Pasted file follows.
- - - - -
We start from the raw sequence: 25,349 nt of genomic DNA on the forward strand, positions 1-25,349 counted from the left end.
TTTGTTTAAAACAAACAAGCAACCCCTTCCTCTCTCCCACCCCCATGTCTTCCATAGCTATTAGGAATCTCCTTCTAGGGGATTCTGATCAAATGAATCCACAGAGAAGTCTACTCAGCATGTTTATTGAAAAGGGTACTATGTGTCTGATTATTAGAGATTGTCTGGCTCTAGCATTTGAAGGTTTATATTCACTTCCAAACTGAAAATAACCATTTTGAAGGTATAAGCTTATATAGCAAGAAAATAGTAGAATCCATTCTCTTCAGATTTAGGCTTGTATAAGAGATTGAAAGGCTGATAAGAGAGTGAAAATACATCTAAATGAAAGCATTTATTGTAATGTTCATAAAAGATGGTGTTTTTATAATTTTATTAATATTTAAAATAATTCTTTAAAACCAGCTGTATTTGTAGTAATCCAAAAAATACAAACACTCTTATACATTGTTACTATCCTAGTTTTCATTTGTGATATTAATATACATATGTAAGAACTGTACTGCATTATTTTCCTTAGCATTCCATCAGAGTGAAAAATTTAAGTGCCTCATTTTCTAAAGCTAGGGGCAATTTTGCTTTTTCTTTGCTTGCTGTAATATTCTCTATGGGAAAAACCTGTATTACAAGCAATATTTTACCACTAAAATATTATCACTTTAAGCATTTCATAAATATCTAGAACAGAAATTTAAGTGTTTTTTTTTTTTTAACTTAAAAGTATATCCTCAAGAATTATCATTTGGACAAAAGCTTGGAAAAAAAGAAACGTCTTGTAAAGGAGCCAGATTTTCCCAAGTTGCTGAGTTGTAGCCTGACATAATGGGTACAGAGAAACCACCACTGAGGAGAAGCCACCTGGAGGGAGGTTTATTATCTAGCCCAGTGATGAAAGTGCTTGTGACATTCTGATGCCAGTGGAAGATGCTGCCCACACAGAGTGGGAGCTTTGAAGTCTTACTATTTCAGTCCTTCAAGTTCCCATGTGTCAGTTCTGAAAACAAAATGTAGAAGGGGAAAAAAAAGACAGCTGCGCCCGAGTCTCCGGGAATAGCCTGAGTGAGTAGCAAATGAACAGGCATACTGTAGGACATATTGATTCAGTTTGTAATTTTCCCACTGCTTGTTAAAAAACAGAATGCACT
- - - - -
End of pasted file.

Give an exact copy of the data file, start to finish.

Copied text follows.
We start from the raw sequence: 25,349 nt of genomic DNA on the forward strand, positions 1-25,349 counted from the left end.
TTTGTTTAAAACAAACAAGCAACCCCTTCCTCTCTCCCACCCCCATGTCTTCCATAGCTATTAGGAATCTCCTTCTAGGGGATTCTGATCAAATGAATCCACAGAGAAGTCTACTCAGCATGTTTATTGAAAAGGGTACTATGTGTCTGATTATTAGAGATTGTCTGGCTCTAGCATTTGAAGGTTTATATTCACTTCCAAACTGAAAATAACCATTTTGAAGGTATAAGCTTATATAGCAAGAAAATAGTAGAATCCATTCTCTTCAGATTTAGGCTTGTATAAGAGATTGAAAGGCTGATAAGAGAGTGAAAATACATCTAAATGAAAGCATTTATTGTAATGTTCATAAAAGATGGTGTTTTTATAATTTTATTAATATTTAAAATAATTCTTTAAAACCAGCTGTATTTGTAGTAATCCAAAAAATACAAACACTCTTATACATTGTTACTATCCTAGTTTTCATTTGTGATATTAATATACATATGTAAGAACTGTACTGCATTATTTTCCTTAGCATTCCATCAGAGTGAAAAATTTAAGTGCCTCATTTTCTAAAGCTAGGGGCAATTTTGCTTTTTCTTTGCTTGCTGTAATATTCTCTATGGGAAAAACCTGTATTACAAGCAATATTTTACCACTAAAATATTATCACTTTAAGCATTTCATAAATATCTAGAACAGAAATTTAAGTGTTTTTTTTTTTTTAACTTAAAAGTATATCCTCAAGAATTATCATTTGGACAAAAGCTTGGAAAAAAAGAAACGTCTTGTAAAGGAGCCAGATTTTCCCAAGTTGCTGAGTTGTAGCCTGACATAATGGGTACAGAGAAACCACCACTGAGGAGAAGCCACCTGGAGGGAGGTTTATTATCTAGCCCAGTGATGAAAGTGCTTGTGACATTCTGATGCCAGTGGAAGATGCTGCCCACACAGAGTGGGAGCTTTGAAGTCTTACTATTTCAGTCCTTCAAGTTCCCATGTGTCAGTTCTGAAAACAAAATGTAGAAGGGGAAAAAAAAGACAGCTGCGCCCGAGTCTCCGGGAATAGCCTGAGTGAGTAGCAAATGAACAGGCATACTGTAGGACATATTGATTCAGTTTGTAATTTTCCCACTGCTTGTTAAAAAACAGAATGCACT